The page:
Frisco, a well-to-do bedroom community, has tripled in size as families with children move farther from the city, and those kids are the Legends’ key demographic—hence the bouncy castle a few yards from the court.It’s April 2013, and the Legends, the NBA Development League affiliate for the Dallas Mavericks, are playing the Springfield Armor., citing West’s diagnosis the year before with what had been described in the press as a mood disorder.That diagnosis had been fairly minor news, and West had gone on to have his best NBA season to date.The piece details how a wild rumor and the NBA’s failure to maturely treat or acknowledge mental health concerns helped to derail Delonte West’s career and reputation.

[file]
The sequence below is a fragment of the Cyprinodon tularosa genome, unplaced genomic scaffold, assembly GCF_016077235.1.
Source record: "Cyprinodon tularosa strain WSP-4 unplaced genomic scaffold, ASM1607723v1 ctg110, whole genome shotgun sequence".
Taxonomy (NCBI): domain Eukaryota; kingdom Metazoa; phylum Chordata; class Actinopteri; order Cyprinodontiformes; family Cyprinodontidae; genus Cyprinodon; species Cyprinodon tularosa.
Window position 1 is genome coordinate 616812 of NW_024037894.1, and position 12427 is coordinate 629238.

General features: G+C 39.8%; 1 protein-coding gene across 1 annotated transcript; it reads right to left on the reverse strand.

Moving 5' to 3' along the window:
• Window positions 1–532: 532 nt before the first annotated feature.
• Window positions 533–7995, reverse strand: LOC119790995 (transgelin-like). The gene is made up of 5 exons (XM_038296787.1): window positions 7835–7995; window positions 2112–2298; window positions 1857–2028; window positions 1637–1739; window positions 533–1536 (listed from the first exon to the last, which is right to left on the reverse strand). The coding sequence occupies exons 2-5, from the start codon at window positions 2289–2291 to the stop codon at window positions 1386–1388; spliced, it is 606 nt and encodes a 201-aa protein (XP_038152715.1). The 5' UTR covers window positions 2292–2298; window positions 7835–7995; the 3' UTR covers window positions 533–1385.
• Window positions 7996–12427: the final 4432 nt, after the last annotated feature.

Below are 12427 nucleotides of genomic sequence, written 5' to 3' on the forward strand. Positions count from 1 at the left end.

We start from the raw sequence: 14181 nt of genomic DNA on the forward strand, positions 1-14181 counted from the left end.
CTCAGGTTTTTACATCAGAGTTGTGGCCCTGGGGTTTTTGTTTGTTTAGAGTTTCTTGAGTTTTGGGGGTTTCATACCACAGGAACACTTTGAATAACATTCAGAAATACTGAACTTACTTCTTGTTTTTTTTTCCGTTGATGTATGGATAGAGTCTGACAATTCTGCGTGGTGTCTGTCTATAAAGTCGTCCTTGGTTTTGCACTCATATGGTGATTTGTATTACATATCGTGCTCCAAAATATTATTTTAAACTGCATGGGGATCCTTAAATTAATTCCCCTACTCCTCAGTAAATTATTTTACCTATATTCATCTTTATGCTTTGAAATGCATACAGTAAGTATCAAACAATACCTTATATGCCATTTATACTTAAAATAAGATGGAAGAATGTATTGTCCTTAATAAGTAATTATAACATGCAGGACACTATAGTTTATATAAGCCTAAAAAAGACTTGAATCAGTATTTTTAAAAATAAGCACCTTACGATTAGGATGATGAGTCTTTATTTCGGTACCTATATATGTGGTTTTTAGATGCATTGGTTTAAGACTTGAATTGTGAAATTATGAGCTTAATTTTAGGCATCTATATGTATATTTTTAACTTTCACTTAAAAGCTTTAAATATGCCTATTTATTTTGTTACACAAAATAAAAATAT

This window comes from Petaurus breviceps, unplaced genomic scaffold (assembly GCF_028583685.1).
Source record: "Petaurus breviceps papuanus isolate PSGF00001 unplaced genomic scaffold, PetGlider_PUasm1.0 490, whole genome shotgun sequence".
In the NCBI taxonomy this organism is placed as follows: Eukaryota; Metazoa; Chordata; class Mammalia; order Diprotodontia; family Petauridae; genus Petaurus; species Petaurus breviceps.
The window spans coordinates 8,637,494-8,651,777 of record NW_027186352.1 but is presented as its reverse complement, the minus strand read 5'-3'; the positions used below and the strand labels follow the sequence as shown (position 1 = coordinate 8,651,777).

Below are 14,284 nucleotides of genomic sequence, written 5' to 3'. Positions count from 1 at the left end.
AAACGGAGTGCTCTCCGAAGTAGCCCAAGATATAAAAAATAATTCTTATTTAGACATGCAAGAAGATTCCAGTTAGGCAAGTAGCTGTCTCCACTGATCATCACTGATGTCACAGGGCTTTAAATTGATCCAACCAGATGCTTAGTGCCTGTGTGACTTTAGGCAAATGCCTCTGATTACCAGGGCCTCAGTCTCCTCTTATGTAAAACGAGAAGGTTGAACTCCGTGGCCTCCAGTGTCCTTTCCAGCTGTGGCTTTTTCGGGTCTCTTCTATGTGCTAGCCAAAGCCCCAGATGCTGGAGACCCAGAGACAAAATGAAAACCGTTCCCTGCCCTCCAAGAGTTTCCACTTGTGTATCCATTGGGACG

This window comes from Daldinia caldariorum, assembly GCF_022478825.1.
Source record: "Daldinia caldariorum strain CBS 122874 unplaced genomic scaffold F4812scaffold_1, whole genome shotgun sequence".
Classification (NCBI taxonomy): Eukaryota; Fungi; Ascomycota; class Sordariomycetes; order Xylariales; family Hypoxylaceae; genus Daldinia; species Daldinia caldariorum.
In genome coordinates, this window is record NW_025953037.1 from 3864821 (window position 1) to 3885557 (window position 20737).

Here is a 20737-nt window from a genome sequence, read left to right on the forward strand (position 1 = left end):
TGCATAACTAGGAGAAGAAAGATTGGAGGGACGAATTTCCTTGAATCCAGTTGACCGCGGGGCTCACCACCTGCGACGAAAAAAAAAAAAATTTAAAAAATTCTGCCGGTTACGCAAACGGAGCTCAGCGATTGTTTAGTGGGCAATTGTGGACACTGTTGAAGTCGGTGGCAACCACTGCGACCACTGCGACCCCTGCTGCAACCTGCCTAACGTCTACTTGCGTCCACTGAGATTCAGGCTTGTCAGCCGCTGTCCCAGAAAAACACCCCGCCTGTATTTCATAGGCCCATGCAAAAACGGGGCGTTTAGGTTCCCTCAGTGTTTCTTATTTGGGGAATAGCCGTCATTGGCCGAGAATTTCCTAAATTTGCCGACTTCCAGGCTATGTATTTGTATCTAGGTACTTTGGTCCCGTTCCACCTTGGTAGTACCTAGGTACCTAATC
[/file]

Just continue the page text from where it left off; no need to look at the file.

That’s how West describes the last five years of his life: He was mistaken for a person he never was, and his livelihood was taken from him. A Texas Legends home game feels like an extravagant birthday party thrown for the most popular kid in suburban Dallas.The protagonist, a young guitar player, dreams of making it as a musician.Instead, he’s confused for a criminal, a man whose hallmark is a weapon-laden guitar case.For the rest of the season, West did not speak to the media at all. Two months before the arrest, he’d married his college sweetheart.A month after the motorcycle incident, they were divorced. But despite these ups and downs, West played well, and the Cavs went into the playoffs with the NBA’s best record.